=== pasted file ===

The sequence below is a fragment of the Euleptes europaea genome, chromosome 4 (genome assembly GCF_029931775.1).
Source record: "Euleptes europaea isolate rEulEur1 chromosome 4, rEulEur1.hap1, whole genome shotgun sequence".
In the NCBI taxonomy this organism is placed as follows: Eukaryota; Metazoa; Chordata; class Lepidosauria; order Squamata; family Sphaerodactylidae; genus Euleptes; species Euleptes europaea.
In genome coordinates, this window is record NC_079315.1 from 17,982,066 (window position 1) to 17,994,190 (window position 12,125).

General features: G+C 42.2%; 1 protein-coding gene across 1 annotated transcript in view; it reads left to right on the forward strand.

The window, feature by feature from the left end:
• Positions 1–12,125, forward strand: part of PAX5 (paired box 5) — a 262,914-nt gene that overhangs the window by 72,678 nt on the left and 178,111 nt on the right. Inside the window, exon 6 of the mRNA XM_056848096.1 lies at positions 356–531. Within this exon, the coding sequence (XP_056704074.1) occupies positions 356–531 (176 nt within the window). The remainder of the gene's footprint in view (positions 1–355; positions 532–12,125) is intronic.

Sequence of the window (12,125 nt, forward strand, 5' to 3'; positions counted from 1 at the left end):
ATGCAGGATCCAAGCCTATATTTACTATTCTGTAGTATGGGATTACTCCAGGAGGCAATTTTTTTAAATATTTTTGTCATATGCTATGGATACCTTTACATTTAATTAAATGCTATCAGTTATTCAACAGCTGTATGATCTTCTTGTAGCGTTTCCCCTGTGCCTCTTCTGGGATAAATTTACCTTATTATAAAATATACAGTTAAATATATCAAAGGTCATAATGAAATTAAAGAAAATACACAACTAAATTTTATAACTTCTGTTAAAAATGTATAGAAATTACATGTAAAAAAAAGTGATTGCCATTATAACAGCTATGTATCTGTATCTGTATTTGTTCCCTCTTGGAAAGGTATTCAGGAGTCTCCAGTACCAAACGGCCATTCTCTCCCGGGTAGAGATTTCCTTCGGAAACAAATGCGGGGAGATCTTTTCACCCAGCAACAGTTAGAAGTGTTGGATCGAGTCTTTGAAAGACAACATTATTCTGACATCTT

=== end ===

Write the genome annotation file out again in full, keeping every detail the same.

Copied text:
The sequence below is a fragment of the Euleptes europaea genome, chromosome 4 (genome assembly GCF_029931775.1).
Source record: "Euleptes europaea isolate rEulEur1 chromosome 4, rEulEur1.hap1, whole genome shotgun sequence".
In the NCBI taxonomy this organism is placed as follows: Eukaryota; Metazoa; Chordata; class Lepidosauria; order Squamata; family Sphaerodactylidae; genus Euleptes; species Euleptes europaea.
In genome coordinates, this window is record NC_079315.1 from 17,982,066 (window position 1) to 17,994,190 (window position 12,125).

General features: G+C 42.2%; 1 protein-coding gene across 1 annotated transcript in view; it reads left to right on the forward strand.

The window, feature by feature from the left end:
• Positions 1–12,125, forward strand: part of PAX5 (paired box 5) — a 262,914-nt gene that overhangs the window by 72,678 nt on the left and 178,111 nt on the right. Inside the window, exon 6 of the mRNA XM_056848096.1 lies at positions 356–531. Within this exon, the coding sequence (XP_056704074.1) occupies positions 356–531 (176 nt within the window). The remainder of the gene's footprint in view (positions 1–355; positions 532–12,125) is intronic.

Sequence of the window (12,125 nt, forward strand, 5' to 3'; positions counted from 1 at the left end):
ATGCAGGATCCAAGCCTATATTTACTATTCTGTAGTATGGGATTACTCCAGGAGGCAATTTTTTTAAATATTTTTGTCATATGCTATGGATACCTTTACATTTAATTAAATGCTATCAGTTATTCAACAGCTGTATGATCTTCTTGTAGCGTTTCCCCTGTGCCTCTTCTGGGATAAATTTACCTTATTATAAAATATACAGTTAAATATATCAAAGGTCATAATGAAATTAAAGAAAATACACAACTAAATTTTATAACTTCTGTTAAAAATGTATAGAAATTACATGTAAAAAAAAGTGATTGCCATTATAACAGCTATGTATCTGTATCTGTATTTGTTCCCTCTTGGAAAGGTATTCAGGAGTCTCCAGTACCAAACGGCCATTCTCTCCCGGGTAGAGATTTCCTTCGGAAACAAATGCGGGGAGATCTTTTCACCCAGCAACAGTTAGAAGTGTTGGATCGAGTCTTTGAAAGACAACATTATTCTGACATCTT